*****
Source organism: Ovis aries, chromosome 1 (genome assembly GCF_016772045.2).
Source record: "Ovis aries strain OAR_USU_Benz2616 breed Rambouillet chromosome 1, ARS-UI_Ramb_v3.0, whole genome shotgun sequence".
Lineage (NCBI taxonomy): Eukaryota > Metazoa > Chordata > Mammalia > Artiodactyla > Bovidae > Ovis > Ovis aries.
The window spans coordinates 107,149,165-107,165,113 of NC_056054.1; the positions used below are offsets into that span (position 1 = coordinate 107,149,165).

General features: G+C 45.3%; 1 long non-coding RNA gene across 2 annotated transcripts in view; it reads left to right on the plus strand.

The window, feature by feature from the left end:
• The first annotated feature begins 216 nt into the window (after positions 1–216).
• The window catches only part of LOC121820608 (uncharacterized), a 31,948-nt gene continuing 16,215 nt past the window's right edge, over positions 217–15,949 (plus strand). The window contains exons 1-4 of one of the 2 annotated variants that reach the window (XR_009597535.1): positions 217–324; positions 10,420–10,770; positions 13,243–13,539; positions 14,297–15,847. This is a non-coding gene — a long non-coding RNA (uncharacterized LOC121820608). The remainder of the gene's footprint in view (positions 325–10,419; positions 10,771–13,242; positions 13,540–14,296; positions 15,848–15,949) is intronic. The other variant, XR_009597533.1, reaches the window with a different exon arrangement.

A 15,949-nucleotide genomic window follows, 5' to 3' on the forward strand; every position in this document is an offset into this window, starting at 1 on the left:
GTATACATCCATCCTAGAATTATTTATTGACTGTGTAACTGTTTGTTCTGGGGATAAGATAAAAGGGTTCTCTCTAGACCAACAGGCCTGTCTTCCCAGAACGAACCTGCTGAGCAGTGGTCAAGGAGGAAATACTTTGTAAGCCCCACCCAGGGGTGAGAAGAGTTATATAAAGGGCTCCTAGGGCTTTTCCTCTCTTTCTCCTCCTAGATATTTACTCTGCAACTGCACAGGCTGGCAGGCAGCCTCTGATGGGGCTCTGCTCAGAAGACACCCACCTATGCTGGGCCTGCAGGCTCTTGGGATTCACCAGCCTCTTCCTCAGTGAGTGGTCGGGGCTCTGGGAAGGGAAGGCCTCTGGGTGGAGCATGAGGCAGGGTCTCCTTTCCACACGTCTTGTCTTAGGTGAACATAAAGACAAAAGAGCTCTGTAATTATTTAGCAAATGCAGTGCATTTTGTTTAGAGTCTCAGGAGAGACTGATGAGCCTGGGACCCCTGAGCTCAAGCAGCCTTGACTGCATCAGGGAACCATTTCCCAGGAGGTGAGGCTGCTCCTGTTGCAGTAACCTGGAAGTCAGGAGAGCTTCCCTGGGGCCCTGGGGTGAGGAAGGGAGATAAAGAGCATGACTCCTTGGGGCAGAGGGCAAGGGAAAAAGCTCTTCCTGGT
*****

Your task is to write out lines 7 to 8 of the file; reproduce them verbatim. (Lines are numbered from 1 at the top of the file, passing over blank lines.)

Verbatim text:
• The first annotated feature begins 216 nt into the window (after positions 1–216).
• The window catches only part of LOC121820608 (uncharacterized), a 31,948-nt gene continuing 16,215 nt past the window's right edge, over positions 217–15,949 (plus strand). The window contains exons 1-4 of one of the 2 annotated variants that reach the window (XR_009597535.1): positions 217–324; positions 10,420–10,770; positions 13,243–13,539; positions 14,297–15,847. This is a non-coding gene — a long non-coding RNA (uncharacterized LOC121820608). The remainder of the gene's footprint in view (positions 325–10,419; positions 10,771–13,242; positions 13,540–14,296; positions 15,848–15,949) is intronic. The other variant, XR_009597533.1, reaches the window with a different exon arrangement.